The Basics of Medicare Part D

The Basics of Medicare Part D

Medicare has four parts: A, B, C, and D. While you must enroll in Parts A & B in the months surrounding your 65th birthday, Parts C & D are not required. In this blog post, we discuss the basics of Medicare Part D.

Medicare Part D is a Medicare prescription drug plan that is offered through carriers. The main reason one should consider enrolling in Medicare Part D is because Parts A & B do not cover prescription benefits. If you don’t enroll in Medicare Part D, you will have to pay retail price for prescription medication—which can get very expensive.

If you want to get an Rx plan, you will have to enroll in a Part D standalone plan, or part of a Medicare Advantage (Part C) plan, which covers all Medicare services and coverage like dental, vision, and hearing as well.

As soon as you get Medicare Part A, you qualify for Part D coverage. Although Medicare Part D is not required, you can get a penalty for not having it. Medicare Part D includes a penalty of 1% for every month you did not have it but qualified for it—this is protection so that it’s not just people who are sick who enroll in an Rx Plan. The  national average premium for 2018 is $35.02; this is what the percentage of the penalty is based off of. This penalty will be paid by you each month once you have signed up for a Part D plan, and lasts the rest of your lifetime.

For example, if you went 10 months without a Part D plan: Your penalty would be 10% of $35.02, or $3.50 a month added to your prescription plan and copays.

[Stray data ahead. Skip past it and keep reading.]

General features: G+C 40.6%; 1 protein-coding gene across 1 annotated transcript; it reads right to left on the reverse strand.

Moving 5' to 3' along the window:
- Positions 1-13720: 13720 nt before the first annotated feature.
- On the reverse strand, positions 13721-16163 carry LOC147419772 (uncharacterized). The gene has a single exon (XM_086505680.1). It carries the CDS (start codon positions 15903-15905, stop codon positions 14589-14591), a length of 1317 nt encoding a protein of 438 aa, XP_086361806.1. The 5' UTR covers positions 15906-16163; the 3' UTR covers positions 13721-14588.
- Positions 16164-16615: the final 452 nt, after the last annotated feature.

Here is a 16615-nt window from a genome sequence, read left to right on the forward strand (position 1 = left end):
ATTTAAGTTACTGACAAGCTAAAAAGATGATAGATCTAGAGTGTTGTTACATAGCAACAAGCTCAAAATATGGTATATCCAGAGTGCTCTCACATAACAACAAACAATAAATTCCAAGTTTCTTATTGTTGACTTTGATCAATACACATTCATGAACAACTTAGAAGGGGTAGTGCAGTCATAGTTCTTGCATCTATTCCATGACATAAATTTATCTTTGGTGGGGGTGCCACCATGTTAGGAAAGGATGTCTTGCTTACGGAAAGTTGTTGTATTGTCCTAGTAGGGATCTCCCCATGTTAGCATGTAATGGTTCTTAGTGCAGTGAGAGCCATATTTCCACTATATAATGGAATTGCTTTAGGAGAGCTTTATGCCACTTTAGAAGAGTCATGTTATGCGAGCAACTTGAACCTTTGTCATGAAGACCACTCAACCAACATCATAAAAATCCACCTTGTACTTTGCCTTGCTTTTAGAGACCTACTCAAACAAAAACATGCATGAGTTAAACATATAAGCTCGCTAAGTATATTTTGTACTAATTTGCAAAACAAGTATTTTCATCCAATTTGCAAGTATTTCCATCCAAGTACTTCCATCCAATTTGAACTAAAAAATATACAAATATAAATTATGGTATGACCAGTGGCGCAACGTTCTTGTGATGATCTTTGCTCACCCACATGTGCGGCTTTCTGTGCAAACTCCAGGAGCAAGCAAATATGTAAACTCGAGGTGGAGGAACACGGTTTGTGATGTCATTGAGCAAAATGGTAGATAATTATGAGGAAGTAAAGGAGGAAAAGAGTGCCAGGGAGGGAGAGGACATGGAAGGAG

If you feel that Medicare Part D is not affordable, you may want to reconsider as paying the retail price can get expensive! Plans for Medicare Part D start as low as $20 for a standalone plan, and some Advantage plans that offer Part D have a $0 premium.

Once you enroll every Annual Election Period (AEP), which runs from October 15th to December 7th, you can change your Medicare plans for the following calendar year.

Many pharmacies accept Part D for prescription drugs, but since each carrier has a different network of pharmacies, you should always check with your carrier to see which pharmacies are preferred over others.

For more information on enrolling in Medicare Part D, contact Hafetz and Associates today at 609-872-0001 or visit Medicare.gov. You can also visit one of our upcoming Medicare Seminars – check our news and events page for dates.

2 Responses to The Basics of Medicare Part D

  1. I believe if you are still enrolled in your employers health plan you are not required to enroll in Medicare in the months that surround your 65th birthday.

  2. If your employer coverage through yourself or spouse/partner had credible to Part D (same or better) you will not be penalized. Other credible coverage could be VA coverage as well. You can delay Part A if you are not collecting Social Security, and if the employer who provides health coverage had over 20 full and part time employees.

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